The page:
Books by Tom and Laura McNeal
I don't know why we always do this but we do. We go looking for the true story behind the novel we just read & enjoyed precisely because it felt true. What we like is believing in a whole and contained world with solid walls and living people. And yet we ask: where'd you get the idea? And the author can't just say, "Well, it all happened."
As a reader of literary biographies and interviews with writers and the acknowledgment pages at the backs of novels, I confess that I'm always picking apart the story to find the true parts and the made-up parts and the Terrible Childhood Events that inspired fiction. Even that isn't enough. I go on pilgrimage to the very places where the transformation from life to fiction occurred--to Key West or Chawton or Rome--so I can stare at the holy typewriter or handwritten manuscript page.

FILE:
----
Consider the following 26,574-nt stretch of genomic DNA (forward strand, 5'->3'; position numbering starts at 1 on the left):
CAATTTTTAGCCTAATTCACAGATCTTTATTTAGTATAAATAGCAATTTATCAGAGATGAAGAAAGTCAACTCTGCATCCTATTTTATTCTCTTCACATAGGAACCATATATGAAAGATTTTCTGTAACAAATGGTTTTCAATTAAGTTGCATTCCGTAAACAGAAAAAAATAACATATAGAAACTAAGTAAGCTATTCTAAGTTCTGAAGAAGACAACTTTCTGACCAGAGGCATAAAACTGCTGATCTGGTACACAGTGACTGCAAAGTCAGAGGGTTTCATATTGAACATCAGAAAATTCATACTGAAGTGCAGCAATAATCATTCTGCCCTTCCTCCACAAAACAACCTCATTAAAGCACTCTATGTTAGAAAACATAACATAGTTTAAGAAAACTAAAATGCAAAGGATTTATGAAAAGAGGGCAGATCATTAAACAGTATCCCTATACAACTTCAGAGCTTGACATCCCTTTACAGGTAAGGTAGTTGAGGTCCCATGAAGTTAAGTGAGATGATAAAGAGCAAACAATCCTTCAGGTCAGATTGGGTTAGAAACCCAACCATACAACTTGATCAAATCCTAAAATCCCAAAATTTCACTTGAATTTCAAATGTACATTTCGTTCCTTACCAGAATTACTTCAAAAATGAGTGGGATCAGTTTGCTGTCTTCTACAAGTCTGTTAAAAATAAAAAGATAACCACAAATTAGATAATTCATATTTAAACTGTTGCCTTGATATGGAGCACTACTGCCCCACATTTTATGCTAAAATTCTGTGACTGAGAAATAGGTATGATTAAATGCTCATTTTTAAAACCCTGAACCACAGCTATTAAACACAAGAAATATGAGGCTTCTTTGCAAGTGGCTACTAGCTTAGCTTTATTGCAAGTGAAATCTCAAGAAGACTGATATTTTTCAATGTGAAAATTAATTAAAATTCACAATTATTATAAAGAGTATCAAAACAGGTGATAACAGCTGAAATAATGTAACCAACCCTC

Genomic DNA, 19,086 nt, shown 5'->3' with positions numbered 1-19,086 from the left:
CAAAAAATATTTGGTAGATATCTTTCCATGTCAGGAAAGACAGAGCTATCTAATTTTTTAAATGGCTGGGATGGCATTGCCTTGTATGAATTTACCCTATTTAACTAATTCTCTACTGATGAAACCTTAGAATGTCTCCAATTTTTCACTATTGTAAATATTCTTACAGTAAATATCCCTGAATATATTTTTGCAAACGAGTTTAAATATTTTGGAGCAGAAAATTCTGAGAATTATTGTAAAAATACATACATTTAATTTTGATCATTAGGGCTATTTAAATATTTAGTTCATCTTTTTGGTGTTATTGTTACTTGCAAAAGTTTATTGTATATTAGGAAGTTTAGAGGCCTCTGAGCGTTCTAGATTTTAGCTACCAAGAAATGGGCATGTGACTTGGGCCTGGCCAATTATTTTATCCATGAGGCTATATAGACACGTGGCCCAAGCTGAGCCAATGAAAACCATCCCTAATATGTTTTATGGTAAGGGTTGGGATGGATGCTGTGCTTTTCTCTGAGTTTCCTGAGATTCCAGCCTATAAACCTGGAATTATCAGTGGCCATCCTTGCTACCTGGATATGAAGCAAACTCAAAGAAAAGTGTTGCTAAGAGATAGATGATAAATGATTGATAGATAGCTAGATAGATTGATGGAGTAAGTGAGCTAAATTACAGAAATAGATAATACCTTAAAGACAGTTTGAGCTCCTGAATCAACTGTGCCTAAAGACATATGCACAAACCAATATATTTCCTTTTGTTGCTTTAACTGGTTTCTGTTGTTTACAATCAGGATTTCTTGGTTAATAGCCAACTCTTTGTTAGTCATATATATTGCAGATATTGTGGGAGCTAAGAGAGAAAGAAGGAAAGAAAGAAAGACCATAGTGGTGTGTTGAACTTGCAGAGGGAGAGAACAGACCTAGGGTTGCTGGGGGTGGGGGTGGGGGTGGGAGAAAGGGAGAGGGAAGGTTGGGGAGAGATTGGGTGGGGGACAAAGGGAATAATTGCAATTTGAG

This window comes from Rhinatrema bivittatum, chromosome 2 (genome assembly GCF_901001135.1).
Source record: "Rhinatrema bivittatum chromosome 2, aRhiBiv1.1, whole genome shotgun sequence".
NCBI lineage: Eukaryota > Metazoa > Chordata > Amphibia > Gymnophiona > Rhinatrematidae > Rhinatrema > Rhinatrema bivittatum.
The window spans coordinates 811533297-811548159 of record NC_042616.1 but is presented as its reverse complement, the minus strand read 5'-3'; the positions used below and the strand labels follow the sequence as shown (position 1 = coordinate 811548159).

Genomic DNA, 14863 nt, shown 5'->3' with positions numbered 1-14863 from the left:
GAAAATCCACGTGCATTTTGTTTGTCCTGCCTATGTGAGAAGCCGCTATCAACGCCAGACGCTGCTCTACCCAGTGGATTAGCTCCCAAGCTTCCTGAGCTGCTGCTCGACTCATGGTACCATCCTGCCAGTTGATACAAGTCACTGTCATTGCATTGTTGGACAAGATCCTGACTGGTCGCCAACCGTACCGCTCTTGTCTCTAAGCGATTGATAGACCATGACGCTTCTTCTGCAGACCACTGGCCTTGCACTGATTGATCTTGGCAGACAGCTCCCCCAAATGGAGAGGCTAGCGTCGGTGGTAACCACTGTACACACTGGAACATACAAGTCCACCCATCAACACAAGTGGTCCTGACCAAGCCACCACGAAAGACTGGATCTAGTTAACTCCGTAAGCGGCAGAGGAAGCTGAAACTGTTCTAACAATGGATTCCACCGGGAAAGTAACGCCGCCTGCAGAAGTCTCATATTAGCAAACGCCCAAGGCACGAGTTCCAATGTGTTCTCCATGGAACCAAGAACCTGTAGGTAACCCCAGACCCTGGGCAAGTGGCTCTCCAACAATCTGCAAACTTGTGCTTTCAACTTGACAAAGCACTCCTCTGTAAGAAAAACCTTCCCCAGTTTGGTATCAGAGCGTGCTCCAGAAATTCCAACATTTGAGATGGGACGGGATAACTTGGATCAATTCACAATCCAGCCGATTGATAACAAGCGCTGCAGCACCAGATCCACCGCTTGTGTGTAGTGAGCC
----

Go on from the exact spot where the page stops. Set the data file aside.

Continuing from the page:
When you're writing historical fiction, the sacred moments are the ones when you come across a photograph, artifact, or place that feels inhabited--haunted, really--and you hope somehow to hold out a wick to that still-burning candle and use it to light your book. That's what these pictures show: the candle flames.